For those who rely on St. Thomas Transit, change may be a passenger in the coming year.
The transit contract with Voyageur – originally in effect Jan. 1, 2012 – expires at the end of the year and the city has the option to enter into a three-year extension.
The transit system was up for discussion at council’s Nov. 20 reference committee meeting at city hall, where the director of environmental services, Justin Lawrence, brought mayor and council up to speed on the five-route system.
In 1989 the hub and spoke system operated with traditional transit buses on a 45-minute cycle over a 14-hour day, Monday through Saturday.
Today, the same hub and spoke system operates 11.5 hours per day (except Sunday) on a 30-minute cycle utilizing buses not far removed from RV’s that struggle to remain in one piece over what appears to be a five-year life span. Continue reading
It was a sign of what lies ahead for city staff in St. Thomas. An overview of the proposed 2017 advertising sign bylaw ran into stiff opposition at this week’s reference committee meeting.
Amendments to the existing bylaw to deal with portable signs in the downtown core faced vocal opposition from more than two dozen small businesses and area sign companies.
The bylaw would prohibit portable advertising signs in the downtown business area and limit them to one per commercial lot outside the core and three per industrial lot.
A-board signs would still be permitted but would have to come in off the sidewalk at the end of the day.
It’s a restriction similar to what’s in place in London and Sarnia.
For several years it was a pot-mark on the Wellington Street landscape. The burned-out hulk of the former Ramada Inn proved such an eyesore, Craig Geerlinks and Adam MacLeod across the street at Geerlinks Home Hardware wrote a letter to council in December 2015 pointing out “The building has been abandoned for more than a few years. We are concerned this blight on the neighbourhood, and the city in general, will continue with no end in sight.”
They concluded their missive with the fact many customers leave the store “having purchased home improvement materials, those customers look across the street and cannot help but be disheartened that their efforts at improving their properties are offset by derelict and abandoned buildings such as this one . . . Out-of-town visitors attending activities at the Timken Arena and railway museum drive past the remnants of this now abandoned building and must wonder about our community spirit.”
It was a question posed by one of three appeal court justices that cut to the chase in the latest snafu associated with the Sutherland Saga.
Wednesday morning at Osgoode Hall in Toronto, she queried why “a defect in service would make an order null and void.”
Specifically, why would an alleged deficiency in the manner in which Chris Peck, the city’s chief building inspector, delivered a notice to building owner David McGee, warning of demolition of the structure for failure to comply with a previous work order, render it null and void?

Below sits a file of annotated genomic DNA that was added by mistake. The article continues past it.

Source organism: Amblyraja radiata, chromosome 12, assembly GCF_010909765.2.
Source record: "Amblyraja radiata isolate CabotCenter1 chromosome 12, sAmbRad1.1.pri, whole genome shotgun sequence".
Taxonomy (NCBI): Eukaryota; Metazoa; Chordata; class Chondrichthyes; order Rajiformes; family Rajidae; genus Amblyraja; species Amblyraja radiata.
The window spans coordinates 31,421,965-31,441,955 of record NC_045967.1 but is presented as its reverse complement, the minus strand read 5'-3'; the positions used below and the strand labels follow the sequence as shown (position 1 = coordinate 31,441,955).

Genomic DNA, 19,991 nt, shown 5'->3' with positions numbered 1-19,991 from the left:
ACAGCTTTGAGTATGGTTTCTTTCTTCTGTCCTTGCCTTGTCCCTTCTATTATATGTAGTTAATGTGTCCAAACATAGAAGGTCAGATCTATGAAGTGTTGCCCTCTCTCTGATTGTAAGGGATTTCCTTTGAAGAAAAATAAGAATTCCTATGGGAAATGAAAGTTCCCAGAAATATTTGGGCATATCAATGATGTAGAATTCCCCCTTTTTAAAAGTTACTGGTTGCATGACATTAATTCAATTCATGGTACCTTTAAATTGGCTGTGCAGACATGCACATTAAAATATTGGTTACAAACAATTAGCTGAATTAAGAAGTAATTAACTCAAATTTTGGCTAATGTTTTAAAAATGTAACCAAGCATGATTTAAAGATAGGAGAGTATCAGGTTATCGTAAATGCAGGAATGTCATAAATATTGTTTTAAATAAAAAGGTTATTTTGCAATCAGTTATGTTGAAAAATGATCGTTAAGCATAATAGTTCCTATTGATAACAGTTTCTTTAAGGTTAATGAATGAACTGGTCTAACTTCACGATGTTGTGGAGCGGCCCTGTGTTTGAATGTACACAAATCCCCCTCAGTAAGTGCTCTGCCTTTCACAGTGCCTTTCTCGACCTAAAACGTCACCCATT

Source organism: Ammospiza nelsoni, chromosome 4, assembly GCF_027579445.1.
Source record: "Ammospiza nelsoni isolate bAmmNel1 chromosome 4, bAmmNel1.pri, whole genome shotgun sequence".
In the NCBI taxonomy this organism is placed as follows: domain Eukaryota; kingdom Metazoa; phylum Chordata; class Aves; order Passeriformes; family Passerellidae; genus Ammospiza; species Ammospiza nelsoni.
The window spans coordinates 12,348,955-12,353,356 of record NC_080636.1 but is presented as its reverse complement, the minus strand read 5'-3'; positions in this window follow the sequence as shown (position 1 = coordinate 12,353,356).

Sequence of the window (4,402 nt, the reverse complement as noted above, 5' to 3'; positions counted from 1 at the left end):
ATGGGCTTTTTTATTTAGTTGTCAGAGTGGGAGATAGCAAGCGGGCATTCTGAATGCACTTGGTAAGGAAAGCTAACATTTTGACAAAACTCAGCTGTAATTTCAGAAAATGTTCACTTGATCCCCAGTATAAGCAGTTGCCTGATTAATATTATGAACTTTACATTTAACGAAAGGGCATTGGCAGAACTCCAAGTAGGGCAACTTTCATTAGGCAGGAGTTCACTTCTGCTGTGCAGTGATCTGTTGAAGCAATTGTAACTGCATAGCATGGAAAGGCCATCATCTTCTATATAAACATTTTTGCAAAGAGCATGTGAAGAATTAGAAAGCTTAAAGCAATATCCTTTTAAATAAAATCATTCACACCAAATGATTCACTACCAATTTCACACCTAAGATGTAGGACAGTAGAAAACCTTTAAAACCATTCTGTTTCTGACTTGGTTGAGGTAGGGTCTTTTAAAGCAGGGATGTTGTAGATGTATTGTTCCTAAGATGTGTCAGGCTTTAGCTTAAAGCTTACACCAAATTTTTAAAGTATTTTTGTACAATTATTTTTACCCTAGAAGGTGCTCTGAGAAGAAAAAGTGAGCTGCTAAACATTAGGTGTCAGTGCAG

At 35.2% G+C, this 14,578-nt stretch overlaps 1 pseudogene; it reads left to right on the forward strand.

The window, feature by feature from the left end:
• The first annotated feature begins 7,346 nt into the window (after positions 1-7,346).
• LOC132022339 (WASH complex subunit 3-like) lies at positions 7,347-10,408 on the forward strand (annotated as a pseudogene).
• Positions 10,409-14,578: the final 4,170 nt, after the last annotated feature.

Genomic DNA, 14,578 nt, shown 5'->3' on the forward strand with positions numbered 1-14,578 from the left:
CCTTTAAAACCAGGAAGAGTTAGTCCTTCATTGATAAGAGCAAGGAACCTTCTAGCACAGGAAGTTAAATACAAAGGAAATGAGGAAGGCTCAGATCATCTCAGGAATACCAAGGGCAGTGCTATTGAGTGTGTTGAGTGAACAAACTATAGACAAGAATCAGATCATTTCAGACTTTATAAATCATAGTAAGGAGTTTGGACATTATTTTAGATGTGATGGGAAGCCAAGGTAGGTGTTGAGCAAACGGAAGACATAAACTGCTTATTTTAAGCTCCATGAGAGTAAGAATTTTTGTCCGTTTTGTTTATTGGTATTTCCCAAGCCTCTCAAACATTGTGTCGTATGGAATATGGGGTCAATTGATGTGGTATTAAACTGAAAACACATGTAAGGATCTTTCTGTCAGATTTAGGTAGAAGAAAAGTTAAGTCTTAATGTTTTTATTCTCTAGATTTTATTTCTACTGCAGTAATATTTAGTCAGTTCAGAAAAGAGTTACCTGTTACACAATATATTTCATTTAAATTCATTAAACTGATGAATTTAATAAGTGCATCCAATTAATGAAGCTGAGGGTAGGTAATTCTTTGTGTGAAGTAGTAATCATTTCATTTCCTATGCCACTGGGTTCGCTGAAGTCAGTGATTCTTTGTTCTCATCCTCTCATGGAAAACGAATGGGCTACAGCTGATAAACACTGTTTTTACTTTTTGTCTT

Well, that was the determination of Justice Kelly Gorman on Sept. 27 of last year at the Elgin County Courthouse, which let to the city’s appeal of that decision heard last week.
While ground is not expected to be broken until June, city council Monday tidied up some of the financial details associated with construction of the St. Thomas Outdoor Recreation Complex, to be located on Burwell Road.
In a unanimous move, council authorized staff to release a tender to pre-qualified contractors based on an estimated construction cost of just over $10 million for the multi-use recreation complex to be housed on a 65-acre, city-owned parcel of land.
Included in the report from finance director David Aristone was a recommendation authorizing him to submit an application to Infrastructure Ontario for a $10 million debenture.
Faced with the inevitable, St. Thomas Energy this week voluntarily halted the practice of winter disconnects for unpaid bills. The decision was made a day before the province pulled the plug on such action.
“The OEB (Ontario Energy Board) has strict rules about disconnects and time periods and we have to offer pay arrangements and we’ve always followed the OEB guidelines on that,” advised Rob Kent, acting CEO at St. Thomas Energy.
“We are voluntarily agreeing to the moratorium on disconnects.”
The obvious question is what leverage does St. Thomas Energy now have collecting overdue bills during cold weather months?
“You do lose leverage during the winter months when you can’t disconnect, but what no one has really looked at is what happens when that period ends and the customer has a substantial bill? How do you help them make arrangements and get caught up without getting disconnected in the spring and summer months? That is something we’re going to have to address.”
Sean Dyke with a #stthomasproud button.
I am St. Thomas Proud. Why? Because of all the great and wonderful things I’d like to share with you. St. Thomas Proud is not just a tag line for those engaged in social media. It is now a key part of an award-winning campaign.
The International Economic Development Council Excellence in Economic Development Award for the first time ever has recognized St. Thomas with a silver award in the category of video, multi-media promotion for the #stthomasproud campaign.
The IEDC awards recognize the world’s best in economic development, programming and partnerships in marketing materials. As well as influential EDC leaders. Congratulations to our very-hard working staff in economic development, tourism and our small business enterprise centre for their continuous work in promoting St. Thomas as the best place in the world to live, work and play. Continue reading